The Food Journal and Food, Nutrition & Science

An alliance between The Lempert Report and The Center for Food Integrity

Sustainability Series: Charles Krug Winery

Sustainability Series: Charles Krug Winery


August 30, 2009

Charles Krug is Napa Valley’s first winery, as well as the first major vinter to apply scientific method and European technique to American winemaking. Founded in 1861 by 24-year-old revolutionary Charles Krug, the Mondavi family purchased the winery in 1943 and eventually replanted the vineyards with a focus on noble red Bordeaux varietals. Today, the winery practices sustainable viticulture on their 850 prime Napa Valley acres. We talked to Peter Mondavi, Jr. about the importance of leading by example.

How does your business define sustainability?

At Charles Krug Winery, we are dedicated to practices that "sustain" our local environment in a healthy manner, so that our winery and vineyards will retain their natural beauty, health and diversity for generations to come.

How are you incorporating sustainable practices into your business? 

We’re doing a lot of work in the vineyard since this is the largest "footprint" on our local environment. We are also working it into the winery itself with recycling and energy conservation efforts. For example, we have added ample, perhaps excessive, amounts of insulation on our barrel cellars in order to reduce our refrigeration and thus electricity demands. 

What are your short term and long term goals? 

We are striving to produce our wines, from grape to bottle, in a manner that first stops any negative impact on the local environment and then reverses and bring back to life any degradation that has occurred in years past. A good example is the Napa River. As kids, we would go down to the Zinfandel Lane Bridge over the Napa River and watch the fish jumping up the small falls to migrate upstream to spawn. Over the years, this wonderful sight diminished. Today it is rebounding! This is thanks to so many growers’ efforts to minimize agricultural runoff and to preserve the riparian areas.

Where do you think you’ll have the biggest impact?

As grape farmers, we clearly see the greatest impact in the vineyards, and how they relate to and impact the Napa River. They are so intimately intertwined that any action in the vineyards has a reaction in the river. This can be either positive or negative. We want that to be positive.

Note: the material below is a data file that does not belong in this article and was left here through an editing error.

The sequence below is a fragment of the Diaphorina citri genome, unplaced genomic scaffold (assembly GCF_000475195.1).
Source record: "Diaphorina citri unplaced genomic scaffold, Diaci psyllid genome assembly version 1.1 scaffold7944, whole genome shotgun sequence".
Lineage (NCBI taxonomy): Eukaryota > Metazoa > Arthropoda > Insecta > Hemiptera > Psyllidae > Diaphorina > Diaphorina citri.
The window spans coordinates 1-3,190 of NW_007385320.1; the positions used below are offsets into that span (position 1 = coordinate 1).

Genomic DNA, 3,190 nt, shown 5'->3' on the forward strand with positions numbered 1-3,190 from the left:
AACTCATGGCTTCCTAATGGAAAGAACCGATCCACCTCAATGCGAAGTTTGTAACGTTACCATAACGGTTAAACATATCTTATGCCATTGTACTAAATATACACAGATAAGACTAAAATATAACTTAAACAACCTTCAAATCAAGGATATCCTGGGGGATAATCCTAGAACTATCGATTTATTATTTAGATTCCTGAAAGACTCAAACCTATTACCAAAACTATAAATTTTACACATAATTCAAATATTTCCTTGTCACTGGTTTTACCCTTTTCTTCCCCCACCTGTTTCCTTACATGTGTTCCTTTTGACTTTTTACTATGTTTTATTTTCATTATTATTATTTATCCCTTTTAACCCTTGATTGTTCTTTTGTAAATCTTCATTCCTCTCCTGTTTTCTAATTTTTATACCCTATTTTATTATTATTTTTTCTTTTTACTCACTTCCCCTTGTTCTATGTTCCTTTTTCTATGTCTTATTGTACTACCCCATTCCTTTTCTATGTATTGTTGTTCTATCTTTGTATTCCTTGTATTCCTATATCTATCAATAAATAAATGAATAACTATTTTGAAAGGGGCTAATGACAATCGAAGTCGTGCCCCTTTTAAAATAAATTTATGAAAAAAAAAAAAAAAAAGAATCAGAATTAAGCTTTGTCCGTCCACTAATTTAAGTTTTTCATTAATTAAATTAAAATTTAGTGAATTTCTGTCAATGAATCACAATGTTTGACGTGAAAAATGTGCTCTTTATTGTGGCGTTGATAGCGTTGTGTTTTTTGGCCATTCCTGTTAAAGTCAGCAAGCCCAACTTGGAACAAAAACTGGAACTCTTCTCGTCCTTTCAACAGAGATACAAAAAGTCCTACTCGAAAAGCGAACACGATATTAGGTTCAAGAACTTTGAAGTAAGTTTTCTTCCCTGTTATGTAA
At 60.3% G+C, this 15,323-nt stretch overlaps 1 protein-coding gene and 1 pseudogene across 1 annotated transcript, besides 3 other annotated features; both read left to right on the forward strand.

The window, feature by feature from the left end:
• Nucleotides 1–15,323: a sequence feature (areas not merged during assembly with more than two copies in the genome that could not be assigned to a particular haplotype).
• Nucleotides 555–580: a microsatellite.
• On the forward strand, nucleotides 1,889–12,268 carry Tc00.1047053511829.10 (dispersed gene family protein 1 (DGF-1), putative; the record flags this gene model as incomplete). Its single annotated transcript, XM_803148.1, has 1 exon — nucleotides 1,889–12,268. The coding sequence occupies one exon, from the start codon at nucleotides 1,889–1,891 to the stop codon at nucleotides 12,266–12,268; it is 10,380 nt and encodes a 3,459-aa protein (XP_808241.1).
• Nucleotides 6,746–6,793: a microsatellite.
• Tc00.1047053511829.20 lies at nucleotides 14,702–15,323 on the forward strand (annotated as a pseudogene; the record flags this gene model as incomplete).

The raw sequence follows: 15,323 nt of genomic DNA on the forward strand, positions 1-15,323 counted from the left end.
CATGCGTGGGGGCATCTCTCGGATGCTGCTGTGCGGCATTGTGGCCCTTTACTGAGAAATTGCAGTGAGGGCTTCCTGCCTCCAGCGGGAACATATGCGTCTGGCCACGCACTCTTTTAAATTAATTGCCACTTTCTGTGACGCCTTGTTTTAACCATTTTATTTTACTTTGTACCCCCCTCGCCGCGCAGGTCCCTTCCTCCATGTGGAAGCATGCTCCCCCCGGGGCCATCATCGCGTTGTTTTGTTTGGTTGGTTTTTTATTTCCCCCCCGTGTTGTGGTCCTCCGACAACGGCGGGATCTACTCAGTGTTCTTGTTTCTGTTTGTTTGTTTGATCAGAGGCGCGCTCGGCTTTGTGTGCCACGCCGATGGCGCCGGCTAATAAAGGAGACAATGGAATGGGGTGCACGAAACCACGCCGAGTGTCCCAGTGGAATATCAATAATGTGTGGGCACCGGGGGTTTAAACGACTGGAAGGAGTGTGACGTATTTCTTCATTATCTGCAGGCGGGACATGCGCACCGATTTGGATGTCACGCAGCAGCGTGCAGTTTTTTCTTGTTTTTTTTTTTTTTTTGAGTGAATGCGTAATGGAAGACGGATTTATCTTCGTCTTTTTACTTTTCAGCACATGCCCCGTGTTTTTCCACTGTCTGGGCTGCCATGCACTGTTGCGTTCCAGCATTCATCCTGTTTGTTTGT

How do you measure your progress?

The ultimate gauge will come in future generations. With that said, we already know that the steelhead trout and salmon runs up the river are increasing, and the birds are becoming more prevalent in the vineyards, especially around sunset feeding time. It's beautiful to see all the birds darting about after all the bugs. We just hope they leave more of the beneficial bugs than the divisive ones!

How do retailers factor into your efforts?

Our primary drive for sustainability is the preservation of the Napa Valley. We casually talk to our retailers about all of our efforts and we feel that, if they like what we’re doing, they will keep us more top of mind when they talk to their customers.  

Why are sustainable business practices important to the consumer?

We all have to practice sustainability in order to have the necessary positive impact on the environment around us.

Why are sustainable business practices important to the food industry?

They are important in all aspects of human life, not just the food industry or industry alone. The earth is a finite resource and we must take care of it every way we can, it’s that simple. This is the basis for sustainable behavior.

In upcoming issues, we will feature interviews with food companies that are making strides in their sustainability efforts. If you are interested in telling us more about what your company is doing to get involved please contact Allison Bloom